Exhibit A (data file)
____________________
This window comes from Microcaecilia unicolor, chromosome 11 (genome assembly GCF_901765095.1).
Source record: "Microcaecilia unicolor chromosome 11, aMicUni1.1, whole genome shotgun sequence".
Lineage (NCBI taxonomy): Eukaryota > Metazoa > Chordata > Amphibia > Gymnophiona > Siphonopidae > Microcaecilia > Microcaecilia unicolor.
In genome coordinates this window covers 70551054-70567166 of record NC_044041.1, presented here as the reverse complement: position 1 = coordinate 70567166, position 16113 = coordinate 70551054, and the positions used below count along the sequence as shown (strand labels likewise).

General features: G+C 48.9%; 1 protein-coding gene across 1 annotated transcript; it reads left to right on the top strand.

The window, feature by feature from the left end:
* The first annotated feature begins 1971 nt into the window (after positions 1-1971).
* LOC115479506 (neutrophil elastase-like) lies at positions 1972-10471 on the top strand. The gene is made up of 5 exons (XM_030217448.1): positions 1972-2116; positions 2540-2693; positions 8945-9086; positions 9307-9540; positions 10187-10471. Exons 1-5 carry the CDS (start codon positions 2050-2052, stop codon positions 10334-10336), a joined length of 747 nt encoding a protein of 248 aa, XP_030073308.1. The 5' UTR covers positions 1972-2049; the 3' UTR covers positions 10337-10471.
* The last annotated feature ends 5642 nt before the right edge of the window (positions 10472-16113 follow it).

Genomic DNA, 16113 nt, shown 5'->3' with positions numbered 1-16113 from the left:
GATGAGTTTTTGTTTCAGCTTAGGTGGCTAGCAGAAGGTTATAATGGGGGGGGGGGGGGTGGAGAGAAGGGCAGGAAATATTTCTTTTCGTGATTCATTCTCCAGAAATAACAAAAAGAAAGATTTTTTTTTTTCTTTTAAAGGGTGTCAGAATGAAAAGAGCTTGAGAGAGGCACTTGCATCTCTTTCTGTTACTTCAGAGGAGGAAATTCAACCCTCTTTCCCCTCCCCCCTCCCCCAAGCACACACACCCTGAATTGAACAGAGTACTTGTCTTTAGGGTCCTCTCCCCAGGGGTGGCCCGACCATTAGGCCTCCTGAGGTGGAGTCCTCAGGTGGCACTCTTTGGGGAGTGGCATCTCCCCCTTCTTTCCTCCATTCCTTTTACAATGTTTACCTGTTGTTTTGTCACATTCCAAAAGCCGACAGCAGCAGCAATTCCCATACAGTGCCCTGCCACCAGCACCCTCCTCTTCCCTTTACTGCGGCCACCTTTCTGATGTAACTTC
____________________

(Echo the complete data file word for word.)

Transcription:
This window comes from Microcaecilia unicolor, chromosome 11 (genome assembly GCF_901765095.1).
Source record: "Microcaecilia unicolor chromosome 11, aMicUni1.1, whole genome shotgun sequence".
Lineage (NCBI taxonomy): Eukaryota > Metazoa > Chordata > Amphibia > Gymnophiona > Siphonopidae > Microcaecilia > Microcaecilia unicolor.
In genome coordinates this window covers 70551054-70567166 of record NC_044041.1, presented here as the reverse complement: position 1 = coordinate 70567166, position 16113 = coordinate 70551054, and the positions used below count along the sequence as shown (strand labels likewise).

General features: G+C 48.9%; 1 protein-coding gene across 1 annotated transcript; it reads left to right on the top strand.

The window, feature by feature from the left end:
* The first annotated feature begins 1971 nt into the window (after positions 1-1971).
* LOC115479506 (neutrophil elastase-like) lies at positions 1972-10471 on the top strand. The gene is made up of 5 exons (XM_030217448.1): positions 1972-2116; positions 2540-2693; positions 8945-9086; positions 9307-9540; positions 10187-10471. Exons 1-5 carry the CDS (start codon positions 2050-2052, stop codon positions 10334-10336), a joined length of 747 nt encoding a protein of 248 aa, XP_030073308.1. The 5' UTR covers positions 1972-2049; the 3' UTR covers positions 10337-10471.
* The last annotated feature ends 5642 nt before the right edge of the window (positions 10472-16113 follow it).

Genomic DNA, 16113 nt, shown 5'->3' with positions numbered 1-16113 from the left:
GATGAGTTTTTGTTTCAGCTTAGGTGGCTAGCAGAAGGTTATAATGGGGGGGGGGGGGGTGGAGAGAAGGGCAGGAAATATTTCTTTTCGTGATTCATTCTCCAGAAATAACAAAAAGAAAGATTTTTTTTTTTCTTTTAAAGGGTGTCAGAATGAAAAGAGCTTGAGAGAGGCACTTGCATCTCTTTCTGTTACTTCAGAGGAGGAAATTCAACCCTCTTTCCCCTCCCCCCTCCCCCAAGCACACACACCCTGAATTGAACAGAGTACTTGTCTTTAGGGTCCTCTCCCCAGGGGTGGCCCGACCATTAGGCCTCCTGAGGTGGAGTCCTCAGGTGGCACTCTTTGGGGAGTGGCATCTCCCCCTTCTTTCCTCCATTCCTTTTACAATGTTTACCTGTTGTTTTGTCACATTCCAAAAGCCGACAGCAGCAGCAATTCCCATACAGTGCCCTGCCACCAGCACCCTCCTCTTCCCTTTACTGCGGCCACCTTTCTGATGTAACTTC